Like all Pentax cameras from this period, this camera is gorgeous to look at, and lovely and compact.
But why then did we not choose a different Pentax camera? Well, this gem is perfect for the beginner, as it comes with a choice of Aperture Priority mode and fully manual shooting. There isn’t another Pentax from this era that comes with these two options, so it fits the brief in that respect. Sure, the MX was the “pro” level Pentax camera at the time, but that’s manual only, and whilst Pentax made a lot of aperture only cameras around this time (the ME, the MG, the MV…) that isn’t what we’re looking for in a perfect beginners camera.
Like most Pentax cameras, it represents really good value for money too; this will cost you less than an OM20, for example, and it’s got all the same features.
But there’s more……
Even if money were no object we think we’d still make this the ultimate beginners camera. And that’s down to 2 main things;
- The revolutionary way in which you change the shutter speed on this camera; and
- The metering system displayed within the viewfinder.
Let us explain.
Before the ME Super, and for a long time after, virtually all SLR cameras used a dial on top of the camera body to change the shutter speed. Once you get used to doing it this way it’s not too much of a problem. But as a beginner it could be ridiculously time consuming and frustrating.
See if this sounds familiar to any beginners out there - You point your camera at your target, you get the focus right, and make sure the composition is spot on. Then, if you want to change the shutter speed you’d typically take the camera away from your eye, hold it down by your midriff to look at the shutter speed, then change the speed.
You’d then lift the camera back to your eye and go back to your target. If you were lucky, it would still be there and you’d fire the trigger – all you’ve done then is waste some time. 9 times out of 10 though, your subject will have moved, meaning you have to re-focus, or moved all together, meaning the shot is lost forever, or the light has changed a bit and you have to get the metering right again, or some combination of those things.
Even when you had been shooting film for a while, changing the shutter speed using a top dial didn’t exactly feel like a natural motion, especially not when you have the camera to your eye – you had to make a claw like grip with your right hand, then find the right dial, then remember to turn it the right way. All a bit of an unnecessary faff really.
The Pentax ME Super refused to be bound by this convention, and did things a different way.
Pentax introduced these little black buttons on top of the body. They were positioned, not by accident of course, in a nice natural position, near to the shutter. In other words, they were close to where you right hand would sit when you had the camera to your eye anyway, so no need to do anything that feels unnatural. One button would speed up the shutter speed – unsurprisingly this was the “up” button, the higher of the two – and the other would slow down the shutter speed.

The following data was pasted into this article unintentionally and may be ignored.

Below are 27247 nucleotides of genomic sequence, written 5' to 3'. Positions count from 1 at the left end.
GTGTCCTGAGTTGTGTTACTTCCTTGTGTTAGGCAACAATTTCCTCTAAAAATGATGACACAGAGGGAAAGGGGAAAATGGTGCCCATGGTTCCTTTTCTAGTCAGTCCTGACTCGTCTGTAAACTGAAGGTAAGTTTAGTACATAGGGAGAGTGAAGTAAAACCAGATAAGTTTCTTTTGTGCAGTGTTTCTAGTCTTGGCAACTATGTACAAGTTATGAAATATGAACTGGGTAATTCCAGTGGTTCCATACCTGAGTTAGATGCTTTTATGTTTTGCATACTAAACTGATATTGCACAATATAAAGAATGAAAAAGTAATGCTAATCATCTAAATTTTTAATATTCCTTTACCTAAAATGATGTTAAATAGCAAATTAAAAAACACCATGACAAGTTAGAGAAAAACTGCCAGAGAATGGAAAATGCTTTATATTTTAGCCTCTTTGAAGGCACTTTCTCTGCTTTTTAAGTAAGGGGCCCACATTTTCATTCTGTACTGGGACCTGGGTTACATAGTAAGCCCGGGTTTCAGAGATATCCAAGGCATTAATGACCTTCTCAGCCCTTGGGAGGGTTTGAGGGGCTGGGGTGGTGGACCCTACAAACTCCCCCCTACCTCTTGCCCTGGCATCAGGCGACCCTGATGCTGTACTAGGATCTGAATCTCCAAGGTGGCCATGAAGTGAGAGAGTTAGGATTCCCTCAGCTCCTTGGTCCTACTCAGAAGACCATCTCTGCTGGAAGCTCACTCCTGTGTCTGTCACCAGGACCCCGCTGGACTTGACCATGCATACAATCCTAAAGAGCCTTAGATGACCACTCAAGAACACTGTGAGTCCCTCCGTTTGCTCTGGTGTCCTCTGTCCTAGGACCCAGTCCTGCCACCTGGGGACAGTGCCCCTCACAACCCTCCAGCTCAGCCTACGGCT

We challenge anybody to use that way of changing the shutter speed and not find it ten times easier than the more usual top dial. You never had to move the camera away from your eye to find the buttons, and you could make changes in a fraction of a second without losing that precious moment you are trying to capture.
Surprisingly, at the time it wasn’t necessarily a huge hit. Some people just don’t like change perhaps, and there was still a certain amount of a distrust about electrical components in cameras that had, historically, always been mechanical.
Coming to things with an open mind today though, we can’t see any reason not to love this camera and the way in which you change the shutter speed. Certainly as a beginner it feels hugely intuitive and easy to use this feature.
This intuitive feel to the camera didn’t stop there though – it was carried through into the way in which the metering worked.
Before the ME Super a lot of cameras displayed the metering by showing you a needle, which you had to align in the middle of the viewfinder to get “correct exposure”.
As you can see, the ME Super has a series of numbers along the side of the viewfinder, showing you the shutter speed you’ve selected. If that shutter speed is “under” exposed, the red light at the bottom of that list of numbers will flash, telling you your shot is under exposed. In other words, you need to decrease the shutter speed to get the exposure right.
Now, when you’re new to film, you don’t want to have to be remembering that to increase exposure you need to decrease the shutter speed. You just want to be able to make a quick decision as to which button to press to get the right exposure. Luckily with the ME Super, that’s dead easy.
If the light at the bottom of the metering display is flashing, you press the down button. If the light at the top is flashing – to tell you the shot is over exposed - you press the up button.
It sounds like a glaringly obvious way to design a camera, we get that, but at the time it was revolutionary, and for reasons we can’t understand very few cameras adopted this approach afterwards.
These lights would also be orange in colour if the shutter speed you were selecting was slow (1/30s or less) which was particularly useful if you were shooting in the dark and were struggling to read the shutter speed. A nice little bonus.
So, due to its great build quality, it’s compact and lightweight design, it’s reasonable price point, and those two simple but oh-so-effective pieces of design, we make the Pentax ME Super our ULTIMATE beginners film camera.